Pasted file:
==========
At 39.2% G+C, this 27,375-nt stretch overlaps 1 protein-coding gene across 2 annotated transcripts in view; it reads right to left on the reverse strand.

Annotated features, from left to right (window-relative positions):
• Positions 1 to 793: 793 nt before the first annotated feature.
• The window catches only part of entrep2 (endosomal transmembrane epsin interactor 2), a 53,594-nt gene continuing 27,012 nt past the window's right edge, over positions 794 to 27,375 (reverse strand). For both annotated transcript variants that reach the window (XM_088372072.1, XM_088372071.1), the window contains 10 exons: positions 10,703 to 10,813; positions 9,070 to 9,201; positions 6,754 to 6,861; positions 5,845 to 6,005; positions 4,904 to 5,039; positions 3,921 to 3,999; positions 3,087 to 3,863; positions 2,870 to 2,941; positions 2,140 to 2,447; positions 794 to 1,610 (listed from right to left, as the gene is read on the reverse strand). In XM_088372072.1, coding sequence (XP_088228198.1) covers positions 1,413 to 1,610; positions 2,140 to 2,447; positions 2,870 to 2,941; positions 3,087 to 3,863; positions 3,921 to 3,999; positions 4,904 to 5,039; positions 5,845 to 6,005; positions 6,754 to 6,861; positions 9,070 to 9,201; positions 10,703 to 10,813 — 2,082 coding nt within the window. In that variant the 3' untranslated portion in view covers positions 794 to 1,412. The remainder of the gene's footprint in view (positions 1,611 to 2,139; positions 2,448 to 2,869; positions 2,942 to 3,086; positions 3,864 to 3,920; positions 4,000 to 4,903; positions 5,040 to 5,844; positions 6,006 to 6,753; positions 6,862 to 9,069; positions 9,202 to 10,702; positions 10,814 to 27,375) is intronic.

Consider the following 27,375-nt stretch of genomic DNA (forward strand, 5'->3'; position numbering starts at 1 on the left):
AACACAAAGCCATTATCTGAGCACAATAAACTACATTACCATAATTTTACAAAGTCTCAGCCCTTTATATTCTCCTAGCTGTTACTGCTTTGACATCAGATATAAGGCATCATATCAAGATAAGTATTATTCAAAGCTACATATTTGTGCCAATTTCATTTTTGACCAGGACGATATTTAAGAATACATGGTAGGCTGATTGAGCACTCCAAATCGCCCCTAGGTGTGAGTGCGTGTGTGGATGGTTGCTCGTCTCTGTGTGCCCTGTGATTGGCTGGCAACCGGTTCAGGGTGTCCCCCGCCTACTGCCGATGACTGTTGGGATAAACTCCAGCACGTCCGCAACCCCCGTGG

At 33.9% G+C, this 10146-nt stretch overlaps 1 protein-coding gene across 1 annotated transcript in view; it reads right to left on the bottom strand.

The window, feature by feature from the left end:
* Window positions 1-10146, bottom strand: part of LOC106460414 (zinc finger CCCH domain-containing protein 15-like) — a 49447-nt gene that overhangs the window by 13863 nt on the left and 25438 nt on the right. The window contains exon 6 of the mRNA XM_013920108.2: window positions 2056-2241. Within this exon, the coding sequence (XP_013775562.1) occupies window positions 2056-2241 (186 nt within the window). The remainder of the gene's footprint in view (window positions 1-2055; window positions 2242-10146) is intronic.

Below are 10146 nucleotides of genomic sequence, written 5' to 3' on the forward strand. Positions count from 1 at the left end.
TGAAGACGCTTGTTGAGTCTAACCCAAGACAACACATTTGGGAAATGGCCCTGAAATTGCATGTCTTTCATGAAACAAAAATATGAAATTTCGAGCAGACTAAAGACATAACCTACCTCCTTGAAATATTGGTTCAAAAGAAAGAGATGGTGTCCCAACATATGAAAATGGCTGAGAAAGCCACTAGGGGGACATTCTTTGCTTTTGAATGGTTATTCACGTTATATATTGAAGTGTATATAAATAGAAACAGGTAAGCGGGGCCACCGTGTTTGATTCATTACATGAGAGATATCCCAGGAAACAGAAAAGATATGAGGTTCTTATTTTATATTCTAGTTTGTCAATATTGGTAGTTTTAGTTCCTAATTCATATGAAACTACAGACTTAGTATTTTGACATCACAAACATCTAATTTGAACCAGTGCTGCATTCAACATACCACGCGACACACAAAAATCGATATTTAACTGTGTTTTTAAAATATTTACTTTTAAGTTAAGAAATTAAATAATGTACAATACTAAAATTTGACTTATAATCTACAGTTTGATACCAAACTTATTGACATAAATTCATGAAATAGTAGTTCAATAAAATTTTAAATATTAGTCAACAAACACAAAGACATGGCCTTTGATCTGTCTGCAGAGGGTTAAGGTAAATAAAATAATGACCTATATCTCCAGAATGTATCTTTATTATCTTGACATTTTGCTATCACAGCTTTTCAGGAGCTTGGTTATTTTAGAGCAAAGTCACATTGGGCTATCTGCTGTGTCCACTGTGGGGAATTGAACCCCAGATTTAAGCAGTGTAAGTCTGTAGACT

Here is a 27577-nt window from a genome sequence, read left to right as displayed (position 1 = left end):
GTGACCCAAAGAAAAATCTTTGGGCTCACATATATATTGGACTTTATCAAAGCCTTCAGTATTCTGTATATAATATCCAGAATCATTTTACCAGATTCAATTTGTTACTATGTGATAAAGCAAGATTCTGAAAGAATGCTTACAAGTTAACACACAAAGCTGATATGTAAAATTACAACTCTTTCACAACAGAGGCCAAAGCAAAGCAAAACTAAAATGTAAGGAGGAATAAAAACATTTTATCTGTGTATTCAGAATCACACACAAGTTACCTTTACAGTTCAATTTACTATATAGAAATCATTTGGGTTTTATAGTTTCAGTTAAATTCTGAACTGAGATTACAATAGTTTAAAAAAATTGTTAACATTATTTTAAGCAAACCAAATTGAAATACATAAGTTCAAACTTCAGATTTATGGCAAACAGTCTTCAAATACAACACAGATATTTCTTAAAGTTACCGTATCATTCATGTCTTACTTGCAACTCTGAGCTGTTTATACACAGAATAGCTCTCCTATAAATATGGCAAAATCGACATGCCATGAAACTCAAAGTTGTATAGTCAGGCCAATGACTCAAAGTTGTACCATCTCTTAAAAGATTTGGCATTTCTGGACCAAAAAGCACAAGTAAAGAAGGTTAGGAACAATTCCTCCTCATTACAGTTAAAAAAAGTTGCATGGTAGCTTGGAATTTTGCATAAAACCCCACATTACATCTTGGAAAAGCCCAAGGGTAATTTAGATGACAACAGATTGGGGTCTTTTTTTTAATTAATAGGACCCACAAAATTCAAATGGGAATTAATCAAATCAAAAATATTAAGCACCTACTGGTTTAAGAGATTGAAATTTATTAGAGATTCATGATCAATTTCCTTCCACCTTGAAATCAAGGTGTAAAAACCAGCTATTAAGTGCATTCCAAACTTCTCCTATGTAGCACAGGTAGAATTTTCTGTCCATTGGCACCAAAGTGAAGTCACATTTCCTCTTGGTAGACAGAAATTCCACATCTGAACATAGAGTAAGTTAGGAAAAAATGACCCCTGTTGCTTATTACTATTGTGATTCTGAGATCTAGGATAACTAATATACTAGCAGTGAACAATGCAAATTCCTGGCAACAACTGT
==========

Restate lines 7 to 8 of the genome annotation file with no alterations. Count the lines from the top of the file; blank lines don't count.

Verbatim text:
At 33.9% G+C, this 10146-nt stretch overlaps 1 protein-coding gene across 1 annotated transcript in view; it reads right to left on the bottom strand.

The window, feature by feature from the left end: